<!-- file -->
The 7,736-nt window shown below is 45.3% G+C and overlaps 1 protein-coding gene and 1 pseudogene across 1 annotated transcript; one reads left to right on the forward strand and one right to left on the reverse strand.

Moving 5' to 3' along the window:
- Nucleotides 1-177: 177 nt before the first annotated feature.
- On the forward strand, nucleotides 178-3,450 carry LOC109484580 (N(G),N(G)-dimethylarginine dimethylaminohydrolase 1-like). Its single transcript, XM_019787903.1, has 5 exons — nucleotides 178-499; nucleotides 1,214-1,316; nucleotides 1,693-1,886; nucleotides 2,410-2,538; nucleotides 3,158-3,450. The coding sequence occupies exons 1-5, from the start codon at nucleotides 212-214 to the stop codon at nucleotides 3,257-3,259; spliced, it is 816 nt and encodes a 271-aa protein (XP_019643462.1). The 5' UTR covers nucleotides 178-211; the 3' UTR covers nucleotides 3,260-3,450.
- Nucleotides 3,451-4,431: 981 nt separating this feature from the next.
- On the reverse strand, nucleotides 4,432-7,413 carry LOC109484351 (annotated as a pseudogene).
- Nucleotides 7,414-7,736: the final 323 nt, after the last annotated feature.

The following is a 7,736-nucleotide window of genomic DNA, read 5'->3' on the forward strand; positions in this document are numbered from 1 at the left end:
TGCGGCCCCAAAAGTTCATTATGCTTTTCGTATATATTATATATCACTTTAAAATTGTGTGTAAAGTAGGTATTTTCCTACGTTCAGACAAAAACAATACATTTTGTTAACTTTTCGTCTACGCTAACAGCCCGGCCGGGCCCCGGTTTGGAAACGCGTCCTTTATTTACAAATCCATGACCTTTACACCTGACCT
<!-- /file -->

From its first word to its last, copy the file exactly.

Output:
The 7,736-nt window shown below is 45.3% G+C and overlaps 1 protein-coding gene and 1 pseudogene across 1 annotated transcript; one reads left to right on the forward strand and one right to left on the reverse strand.

Moving 5' to 3' along the window:
- Nucleotides 1-177: 177 nt before the first annotated feature.
- On the forward strand, nucleotides 178-3,450 carry LOC109484580 (N(G),N(G)-dimethylarginine dimethylaminohydrolase 1-like). Its single transcript, XM_019787903.1, has 5 exons — nucleotides 178-499; nucleotides 1,214-1,316; nucleotides 1,693-1,886; nucleotides 2,410-2,538; nucleotides 3,158-3,450. The coding sequence occupies exons 1-5, from the start codon at nucleotides 212-214 to the stop codon at nucleotides 3,257-3,259; spliced, it is 816 nt and encodes a 271-aa protein (XP_019643462.1). The 5' UTR covers nucleotides 178-211; the 3' UTR covers nucleotides 3,260-3,450.
- Nucleotides 3,451-4,431: 981 nt separating this feature from the next.
- On the reverse strand, nucleotides 4,432-7,413 carry LOC109484351 (annotated as a pseudogene).
- Nucleotides 7,414-7,736: the final 323 nt, after the last annotated feature.

The following is a 7,736-nucleotide window of genomic DNA, read 5'->3' on the forward strand; positions in this document are numbered from 1 at the left end:
TGCGGCCCCAAAAGTTCATTATGCTTTTCGTATATATTATATATCACTTTAAAATTGTGTGTAAAGTAGGTATTTTCCTACGTTCAGACAAAAACAATACATTTTGTTAACTTTTCGTCTACGCTAACAGCCCGGCCGGGCCCCGGTTTGGAAACGCGTCCTTTATTTACAAATCCATGACCTTTACACCTGACCT